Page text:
People who are friends of marijuana know all about 420, or 4:20, or 4/20. It’s long been the code word for taking a moment to partake in a bit of cannabis.
So 4:20 can happen on any day at 4:20 PM or if you’re an early bird (or night owl) at 4:20 AM, but also on the day April 20.
You can use it in a sentence, as in: “Wow, it’s 420 already. I’m going to step outside.”
People who love cannabis are delighted to observe when our car gas points out that we have 420 miles until empty or when the Michigan Public Radio announcer says it’s 4:20, which they do nearly every afternoon between news stories and weather.
People who love weed will always spot 420 in a street address, phone number, or license plate and are happy for that magical combination.
420 is becoming a bit mainstream—this year Food Network recently announced actor and comic Ron Funches would host Chopped 420, a competition cooking show with cannabis added.
Knowing about 420 is a respectful nod to a community of people with a love of cannabis and also to the fact that we’ve had to keep our consumption under wraps for so long. We’re lucky that cannabis prohibition is over in Michigan, and adults can enjoy cannabis in its many forms.
So, rather than being a secret code, it’s a well-known high holiday, and cannabis fans and cannabis businesses everywhere are celebrating. But the story of 420 isn’t common knowledge, and if you’re celebrating a holiday, you need to know the backstory.
Where 420 Began
The history of the code word is clear; it began in California with five friends at San Rafael High School and the search for a plot of marijuana somewhere on the Point Reyes Peninsula. The friends, also known as the Waldos met after class each day at 4:20 to search for the weed, which was never found. They used 420 as their code word for marijuana, and the friends carried it through in conversations and correspondence. From that group of five high schoolers, the code of 420 spread across marijuana culture and has been part of our language since the 1970s.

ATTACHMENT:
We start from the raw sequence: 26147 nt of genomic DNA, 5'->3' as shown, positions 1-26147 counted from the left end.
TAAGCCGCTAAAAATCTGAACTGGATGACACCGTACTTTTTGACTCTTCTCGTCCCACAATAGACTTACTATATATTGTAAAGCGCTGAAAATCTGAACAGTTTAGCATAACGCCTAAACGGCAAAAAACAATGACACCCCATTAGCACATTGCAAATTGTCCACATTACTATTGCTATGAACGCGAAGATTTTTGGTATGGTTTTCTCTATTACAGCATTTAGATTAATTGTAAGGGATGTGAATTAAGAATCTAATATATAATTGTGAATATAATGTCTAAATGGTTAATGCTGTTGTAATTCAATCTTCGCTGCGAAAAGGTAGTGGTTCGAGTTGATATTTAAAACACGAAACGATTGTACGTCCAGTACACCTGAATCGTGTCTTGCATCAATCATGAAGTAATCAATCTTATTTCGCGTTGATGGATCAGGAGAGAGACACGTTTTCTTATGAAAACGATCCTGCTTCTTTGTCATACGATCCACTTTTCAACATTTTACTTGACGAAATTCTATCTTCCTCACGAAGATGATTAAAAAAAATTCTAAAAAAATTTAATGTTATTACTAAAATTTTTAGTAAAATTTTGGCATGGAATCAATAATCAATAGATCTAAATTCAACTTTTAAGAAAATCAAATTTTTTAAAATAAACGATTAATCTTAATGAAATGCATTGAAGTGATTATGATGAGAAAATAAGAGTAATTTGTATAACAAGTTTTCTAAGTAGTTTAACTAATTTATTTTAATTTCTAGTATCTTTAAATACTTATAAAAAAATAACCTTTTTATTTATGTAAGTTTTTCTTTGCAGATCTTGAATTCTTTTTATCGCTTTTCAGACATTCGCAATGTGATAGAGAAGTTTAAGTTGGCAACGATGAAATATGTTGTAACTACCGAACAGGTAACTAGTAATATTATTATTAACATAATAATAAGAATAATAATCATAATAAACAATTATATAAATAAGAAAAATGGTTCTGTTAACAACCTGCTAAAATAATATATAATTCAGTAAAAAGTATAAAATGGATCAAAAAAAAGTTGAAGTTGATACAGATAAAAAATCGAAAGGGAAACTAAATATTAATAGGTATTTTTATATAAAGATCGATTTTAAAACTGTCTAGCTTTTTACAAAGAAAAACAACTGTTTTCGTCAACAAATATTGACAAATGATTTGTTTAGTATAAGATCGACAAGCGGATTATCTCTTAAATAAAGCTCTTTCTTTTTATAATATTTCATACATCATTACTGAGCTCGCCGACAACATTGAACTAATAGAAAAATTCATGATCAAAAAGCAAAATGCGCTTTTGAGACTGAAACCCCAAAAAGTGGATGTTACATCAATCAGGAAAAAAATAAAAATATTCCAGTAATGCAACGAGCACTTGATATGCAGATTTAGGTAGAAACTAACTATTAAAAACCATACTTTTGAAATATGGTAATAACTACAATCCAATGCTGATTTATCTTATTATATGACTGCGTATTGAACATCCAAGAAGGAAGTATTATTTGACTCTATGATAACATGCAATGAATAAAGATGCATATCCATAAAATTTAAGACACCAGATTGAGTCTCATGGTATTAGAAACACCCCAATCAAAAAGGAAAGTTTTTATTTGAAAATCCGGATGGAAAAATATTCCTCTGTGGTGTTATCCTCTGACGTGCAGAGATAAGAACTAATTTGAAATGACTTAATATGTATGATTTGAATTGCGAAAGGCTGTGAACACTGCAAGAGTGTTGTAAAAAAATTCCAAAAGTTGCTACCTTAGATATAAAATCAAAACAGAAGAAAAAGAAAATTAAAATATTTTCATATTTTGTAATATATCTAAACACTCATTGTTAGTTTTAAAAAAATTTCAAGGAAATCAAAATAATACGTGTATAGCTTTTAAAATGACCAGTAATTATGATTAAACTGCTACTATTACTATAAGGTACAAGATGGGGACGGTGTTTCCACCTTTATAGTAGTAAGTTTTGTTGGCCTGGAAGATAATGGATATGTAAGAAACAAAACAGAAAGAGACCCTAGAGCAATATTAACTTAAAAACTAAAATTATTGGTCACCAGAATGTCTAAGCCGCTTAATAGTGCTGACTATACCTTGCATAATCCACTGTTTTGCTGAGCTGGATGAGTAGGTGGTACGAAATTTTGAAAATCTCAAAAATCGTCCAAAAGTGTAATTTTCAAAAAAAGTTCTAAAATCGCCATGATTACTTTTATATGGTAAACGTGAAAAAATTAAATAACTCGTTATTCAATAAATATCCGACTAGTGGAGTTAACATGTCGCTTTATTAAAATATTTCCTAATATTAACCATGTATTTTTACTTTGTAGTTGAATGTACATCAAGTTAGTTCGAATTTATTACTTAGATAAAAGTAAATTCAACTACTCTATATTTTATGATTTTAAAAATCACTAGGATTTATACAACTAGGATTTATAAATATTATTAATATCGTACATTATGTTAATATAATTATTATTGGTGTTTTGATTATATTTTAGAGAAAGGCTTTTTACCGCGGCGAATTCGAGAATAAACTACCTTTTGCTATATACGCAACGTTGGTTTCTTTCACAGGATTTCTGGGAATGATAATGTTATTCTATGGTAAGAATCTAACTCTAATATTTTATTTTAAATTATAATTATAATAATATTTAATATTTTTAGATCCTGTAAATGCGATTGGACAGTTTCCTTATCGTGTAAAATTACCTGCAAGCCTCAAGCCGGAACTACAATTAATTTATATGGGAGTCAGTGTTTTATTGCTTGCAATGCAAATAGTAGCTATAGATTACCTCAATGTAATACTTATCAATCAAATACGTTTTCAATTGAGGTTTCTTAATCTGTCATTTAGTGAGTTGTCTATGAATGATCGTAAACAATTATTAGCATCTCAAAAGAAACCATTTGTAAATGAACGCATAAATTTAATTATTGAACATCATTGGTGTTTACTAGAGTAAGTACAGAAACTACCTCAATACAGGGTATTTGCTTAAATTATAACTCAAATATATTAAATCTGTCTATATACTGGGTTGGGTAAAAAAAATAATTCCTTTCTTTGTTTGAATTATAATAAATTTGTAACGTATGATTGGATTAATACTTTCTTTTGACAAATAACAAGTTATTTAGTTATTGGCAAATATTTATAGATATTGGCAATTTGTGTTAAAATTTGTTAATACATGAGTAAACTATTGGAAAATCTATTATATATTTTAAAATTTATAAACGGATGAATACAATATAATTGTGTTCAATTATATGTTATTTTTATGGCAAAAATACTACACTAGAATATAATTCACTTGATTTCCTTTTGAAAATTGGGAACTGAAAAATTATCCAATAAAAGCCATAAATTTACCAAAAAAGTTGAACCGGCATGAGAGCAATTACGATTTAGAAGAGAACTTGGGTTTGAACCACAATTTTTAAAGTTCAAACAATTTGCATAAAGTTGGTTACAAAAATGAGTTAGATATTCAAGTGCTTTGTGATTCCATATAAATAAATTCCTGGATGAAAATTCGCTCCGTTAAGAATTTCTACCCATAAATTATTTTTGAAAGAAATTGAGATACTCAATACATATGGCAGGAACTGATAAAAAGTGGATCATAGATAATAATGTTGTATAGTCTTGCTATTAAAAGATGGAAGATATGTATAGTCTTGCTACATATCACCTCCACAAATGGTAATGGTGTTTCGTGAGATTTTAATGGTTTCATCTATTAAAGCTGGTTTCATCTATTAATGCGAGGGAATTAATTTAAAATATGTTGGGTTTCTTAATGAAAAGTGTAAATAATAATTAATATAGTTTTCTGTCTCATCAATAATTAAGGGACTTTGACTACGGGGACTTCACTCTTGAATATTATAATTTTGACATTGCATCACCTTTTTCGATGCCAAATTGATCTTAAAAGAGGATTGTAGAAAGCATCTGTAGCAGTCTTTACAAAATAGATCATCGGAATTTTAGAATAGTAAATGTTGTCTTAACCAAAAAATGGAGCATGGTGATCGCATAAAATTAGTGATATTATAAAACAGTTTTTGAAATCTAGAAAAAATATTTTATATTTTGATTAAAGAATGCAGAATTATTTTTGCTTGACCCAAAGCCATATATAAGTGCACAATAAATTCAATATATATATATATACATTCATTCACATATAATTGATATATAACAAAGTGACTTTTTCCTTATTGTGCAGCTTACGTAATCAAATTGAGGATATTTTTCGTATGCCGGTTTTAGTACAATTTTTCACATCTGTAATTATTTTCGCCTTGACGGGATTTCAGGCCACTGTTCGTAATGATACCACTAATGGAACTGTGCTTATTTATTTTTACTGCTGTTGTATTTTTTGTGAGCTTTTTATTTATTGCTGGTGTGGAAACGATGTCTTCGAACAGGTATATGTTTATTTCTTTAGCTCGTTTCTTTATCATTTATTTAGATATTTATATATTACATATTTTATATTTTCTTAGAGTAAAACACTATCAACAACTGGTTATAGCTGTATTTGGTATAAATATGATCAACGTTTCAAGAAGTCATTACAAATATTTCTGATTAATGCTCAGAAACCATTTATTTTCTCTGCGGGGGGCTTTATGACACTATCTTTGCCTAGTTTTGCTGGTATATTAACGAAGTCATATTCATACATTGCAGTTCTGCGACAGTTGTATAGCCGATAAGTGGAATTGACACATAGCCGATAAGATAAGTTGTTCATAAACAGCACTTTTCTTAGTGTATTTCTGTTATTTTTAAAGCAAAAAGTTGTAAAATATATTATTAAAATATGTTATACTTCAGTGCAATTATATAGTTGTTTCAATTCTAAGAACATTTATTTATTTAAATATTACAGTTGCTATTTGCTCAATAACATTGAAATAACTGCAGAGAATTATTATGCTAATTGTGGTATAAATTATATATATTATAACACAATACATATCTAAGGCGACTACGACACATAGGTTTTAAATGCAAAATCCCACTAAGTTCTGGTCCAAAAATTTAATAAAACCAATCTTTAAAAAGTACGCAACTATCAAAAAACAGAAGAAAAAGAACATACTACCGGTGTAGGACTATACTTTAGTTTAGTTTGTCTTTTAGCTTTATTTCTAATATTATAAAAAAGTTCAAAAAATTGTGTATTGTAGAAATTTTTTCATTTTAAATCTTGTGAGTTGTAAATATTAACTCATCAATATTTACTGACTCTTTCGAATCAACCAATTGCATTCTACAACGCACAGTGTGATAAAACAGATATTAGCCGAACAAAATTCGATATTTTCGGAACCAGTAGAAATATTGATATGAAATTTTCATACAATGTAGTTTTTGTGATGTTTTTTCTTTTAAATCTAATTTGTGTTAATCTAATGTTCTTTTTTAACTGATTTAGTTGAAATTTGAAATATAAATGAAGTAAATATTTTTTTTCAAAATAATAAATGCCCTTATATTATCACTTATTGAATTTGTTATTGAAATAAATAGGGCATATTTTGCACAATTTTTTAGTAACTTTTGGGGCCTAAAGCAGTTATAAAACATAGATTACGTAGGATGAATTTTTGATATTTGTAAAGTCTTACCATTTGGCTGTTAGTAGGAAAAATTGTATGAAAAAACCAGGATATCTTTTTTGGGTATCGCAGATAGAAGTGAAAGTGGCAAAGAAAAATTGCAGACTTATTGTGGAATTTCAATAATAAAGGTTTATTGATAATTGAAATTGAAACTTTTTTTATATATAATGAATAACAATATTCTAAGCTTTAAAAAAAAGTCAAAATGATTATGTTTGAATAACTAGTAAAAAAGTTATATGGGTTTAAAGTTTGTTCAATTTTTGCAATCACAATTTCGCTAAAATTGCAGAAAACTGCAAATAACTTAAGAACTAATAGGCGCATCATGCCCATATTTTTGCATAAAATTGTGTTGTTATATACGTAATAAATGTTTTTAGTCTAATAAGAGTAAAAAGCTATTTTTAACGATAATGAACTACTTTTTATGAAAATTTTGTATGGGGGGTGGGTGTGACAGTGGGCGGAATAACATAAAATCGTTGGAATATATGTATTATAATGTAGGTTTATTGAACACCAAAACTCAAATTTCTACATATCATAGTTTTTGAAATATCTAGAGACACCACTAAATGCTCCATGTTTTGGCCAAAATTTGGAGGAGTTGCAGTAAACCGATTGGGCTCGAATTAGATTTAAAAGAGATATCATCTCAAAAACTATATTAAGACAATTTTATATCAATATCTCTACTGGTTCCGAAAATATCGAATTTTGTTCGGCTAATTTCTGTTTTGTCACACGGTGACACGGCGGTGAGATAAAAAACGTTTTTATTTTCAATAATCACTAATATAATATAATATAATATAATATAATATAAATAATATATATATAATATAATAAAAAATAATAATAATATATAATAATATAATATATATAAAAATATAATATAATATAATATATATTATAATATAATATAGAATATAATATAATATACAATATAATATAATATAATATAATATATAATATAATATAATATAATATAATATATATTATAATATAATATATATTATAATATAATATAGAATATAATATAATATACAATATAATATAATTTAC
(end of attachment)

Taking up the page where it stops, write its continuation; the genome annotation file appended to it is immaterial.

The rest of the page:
Communities around the globe celebrate 420—Denver has a big event each year, as does San Francisco, Seattle, Amsterdam, and multiple locations in Canada. With COVID-19, celebrations are likely to be scaled back or canceled—and passing joints, that’s history too.
Are There Other Cannabis Codes That Need Breaking?
Let’s start with a glossary of a few cannabis words that you might hear in a provisioning center or from a pothead* friend.
Blazed—this describes a pleasant cannabis high.
Blitzed—word to describe being very high, more so than blazed.
Bubbler—also a bong. Uses water to cool the smoke from burning cannabis.
Cannabis—also marijuana, nug, flower, bud, MJ, Mary Jane, ganja, herb, hippie lettuce, jazz cabbage, reefer, dank and the good—as in the good stuff.
Cannavore—people who prefer edible cannabis over smoking, vaping, or dabbing.
Cone—if you can’t roll a joint, you can stuff some flower into a pre-made cone and consume it that way. Pre-rolls are made in cones.
Dab—consumption of a cannabis concentrate like shatter, budder, or wax.
Florist—a code name for a provisioning center. Some florists deliver!
Mids—describes mid-level cannabis. Not the best, not the worst, just average flower.
Joint—also doob or doobie, J or Jay, phattie, fattie, spliff, or a blunt.
Nail—it’s a device heated and used to consume a dab, which is a cannabis concentrate.
Wake and Bake—when you get up in the morning and consume some cannabis.
Where is The Pot leaf Emoji?
If you search your emoji collection for a marijuana leaf, you’ll need to keep looking. Due to American federal prohibition and prohibition across the world, there is no leaf emoji, but some emojis are code for cannabis and cannabis use.
Try one of these in your next text.
A face with squinty eyes: 😆 or contentedly smiling 😌
A blazed smiley: 🥴
How you hold a joint: 👌
Substitute for a cannabis leaf: 🌿 or 🍃 or 🍁 or 🥦
This tree also works for a cannabis bud: 🌳
An edible: 🍫
A joint: 🚬
Bong or bubbler: ⚗️
👁 💚 🌿
So from 420 to emojis—we’re happy to provide the insight. And if you ever wondered anything about cannabis, just ask us. We’re happy to share all the secrets!
This blog was written by Canna Communication for our client, Agri-Med . It is with their permission we’re posting it here with some slight revisions.